Appeal from judgment of sentence of Court of Common Pleas, Trial Division, of Philadelphia, Oct. T., 1969, No. 1775, in case of Commonwealth of Pennsylvania v. William Newman.
Jonathan Miller, Assistant Defender, and Vincent J. Ziccardi, Defender, for appellant.
James T. Ranney and Milton M. Stein, Assistant District Attorneys, and Arlen Specter, District Attorney, for Commonwealth, appellee.
Wright, P. J., Watkins, Jacobs, Hoffman, Spaulding, Cercone, and Spaeth, JJ. Opinion by Watkins, J. Concurring Opinion by Spaeth, J. Hoffman and Spaulding, JJ., join in this concurring opinion.
[ 225 Pa. Super. Page 328]
This is an appeal from the judgment of sentence following a revocation of probation hearing in the Court of Common Pleas, Criminal Division, of Philadelphia County, by the defendant-appellant, William Newman.
[ 225 Pa. Super. Page 329]
The appellant, William Newman, was arrested on August 13, 1969, and charged with the theft of a quantity of cigarettes. On September 23, 1970, he entered a plea of guilty to a charge of receiving stolen goods. The court below sentenced him to imprisonment for from one to three years. The sentence was immediately suspended and the appellant placed on probation for a period of three years.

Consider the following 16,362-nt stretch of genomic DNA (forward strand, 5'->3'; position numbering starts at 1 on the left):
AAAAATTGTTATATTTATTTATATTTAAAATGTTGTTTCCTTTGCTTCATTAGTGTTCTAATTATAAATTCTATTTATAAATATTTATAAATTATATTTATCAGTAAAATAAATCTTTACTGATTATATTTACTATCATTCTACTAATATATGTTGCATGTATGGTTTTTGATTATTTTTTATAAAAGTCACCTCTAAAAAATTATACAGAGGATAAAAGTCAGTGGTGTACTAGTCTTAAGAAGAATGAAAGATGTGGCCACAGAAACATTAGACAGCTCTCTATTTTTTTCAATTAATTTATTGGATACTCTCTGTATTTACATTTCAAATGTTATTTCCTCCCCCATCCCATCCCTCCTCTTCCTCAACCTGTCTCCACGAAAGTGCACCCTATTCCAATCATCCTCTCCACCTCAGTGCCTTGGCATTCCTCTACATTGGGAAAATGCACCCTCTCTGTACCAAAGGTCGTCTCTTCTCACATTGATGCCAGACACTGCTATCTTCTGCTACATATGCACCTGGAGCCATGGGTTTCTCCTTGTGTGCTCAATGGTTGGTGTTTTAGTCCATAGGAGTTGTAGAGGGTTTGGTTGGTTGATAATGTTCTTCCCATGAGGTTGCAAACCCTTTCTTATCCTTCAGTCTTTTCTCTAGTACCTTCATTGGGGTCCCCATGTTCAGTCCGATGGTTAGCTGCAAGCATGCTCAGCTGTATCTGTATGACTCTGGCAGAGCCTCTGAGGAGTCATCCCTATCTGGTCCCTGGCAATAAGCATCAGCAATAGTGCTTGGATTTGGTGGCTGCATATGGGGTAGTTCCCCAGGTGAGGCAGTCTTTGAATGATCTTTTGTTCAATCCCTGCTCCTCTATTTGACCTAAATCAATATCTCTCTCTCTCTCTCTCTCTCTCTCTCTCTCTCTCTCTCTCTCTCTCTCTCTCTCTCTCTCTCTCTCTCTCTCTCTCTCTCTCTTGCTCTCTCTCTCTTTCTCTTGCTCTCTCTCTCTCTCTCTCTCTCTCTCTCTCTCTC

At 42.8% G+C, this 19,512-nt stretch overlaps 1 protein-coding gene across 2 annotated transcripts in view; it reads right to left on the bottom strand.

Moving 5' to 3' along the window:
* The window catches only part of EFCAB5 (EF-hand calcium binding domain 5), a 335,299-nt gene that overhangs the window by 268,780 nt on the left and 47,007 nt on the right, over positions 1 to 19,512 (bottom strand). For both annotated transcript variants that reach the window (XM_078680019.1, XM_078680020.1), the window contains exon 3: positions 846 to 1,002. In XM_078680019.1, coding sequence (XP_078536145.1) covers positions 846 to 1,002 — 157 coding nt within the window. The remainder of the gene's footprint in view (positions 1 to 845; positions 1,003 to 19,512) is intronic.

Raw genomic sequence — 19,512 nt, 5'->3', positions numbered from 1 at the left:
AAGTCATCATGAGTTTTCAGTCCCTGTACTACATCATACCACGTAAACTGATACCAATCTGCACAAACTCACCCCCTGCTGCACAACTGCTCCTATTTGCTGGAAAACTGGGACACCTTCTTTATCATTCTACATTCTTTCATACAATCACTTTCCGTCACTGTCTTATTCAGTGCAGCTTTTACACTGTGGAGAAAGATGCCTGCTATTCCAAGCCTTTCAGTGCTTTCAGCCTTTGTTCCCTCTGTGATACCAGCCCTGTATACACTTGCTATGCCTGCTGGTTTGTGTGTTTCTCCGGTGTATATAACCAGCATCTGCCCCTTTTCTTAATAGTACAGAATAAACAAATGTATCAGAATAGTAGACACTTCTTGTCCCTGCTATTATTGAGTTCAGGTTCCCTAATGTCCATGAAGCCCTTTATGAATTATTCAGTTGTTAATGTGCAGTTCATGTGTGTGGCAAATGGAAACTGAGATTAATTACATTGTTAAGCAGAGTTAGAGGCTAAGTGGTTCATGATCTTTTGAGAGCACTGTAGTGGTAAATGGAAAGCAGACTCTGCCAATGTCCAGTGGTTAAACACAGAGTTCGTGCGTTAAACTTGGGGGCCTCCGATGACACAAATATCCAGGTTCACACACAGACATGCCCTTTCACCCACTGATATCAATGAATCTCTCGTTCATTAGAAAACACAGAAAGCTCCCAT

On February 13, 1973, a violation of probation hearing was held. At its conclusion, the appellant's probation was revoked and he was sentenced to imprisonment for one to three years. This appeal followed.
In the opinion of the court below dated May 18, 1973, written by the sentencing judge, it was indicated that the appellant's probation was being revoked for two reasons: the first reason being, that it was shown at the hearing that the appellant had been arrested for aggravated robbery during the period of his probation; and the second reason was that the revocation was the result of technical violations, to wit: that the appellant failed to report to his probation officer under the terms of the original probation.
The appellant contends that the revocation was in error because at the hearing no evidence was presented to substantiate in any way the charge of aggravated robbery and because the charge was cited as one of the reasons for revocation.
The record reveals that the appellant's arrest on the charge was not supported at the revocation hearing by probative evidence to substantiate the charge. Although it is not necessary to apply the same strict rules of evidence at a revocation hearing as is necessary at trial nevertheless some probative evidence must be entered to substantiate the naked charge of aggravated robbery. ...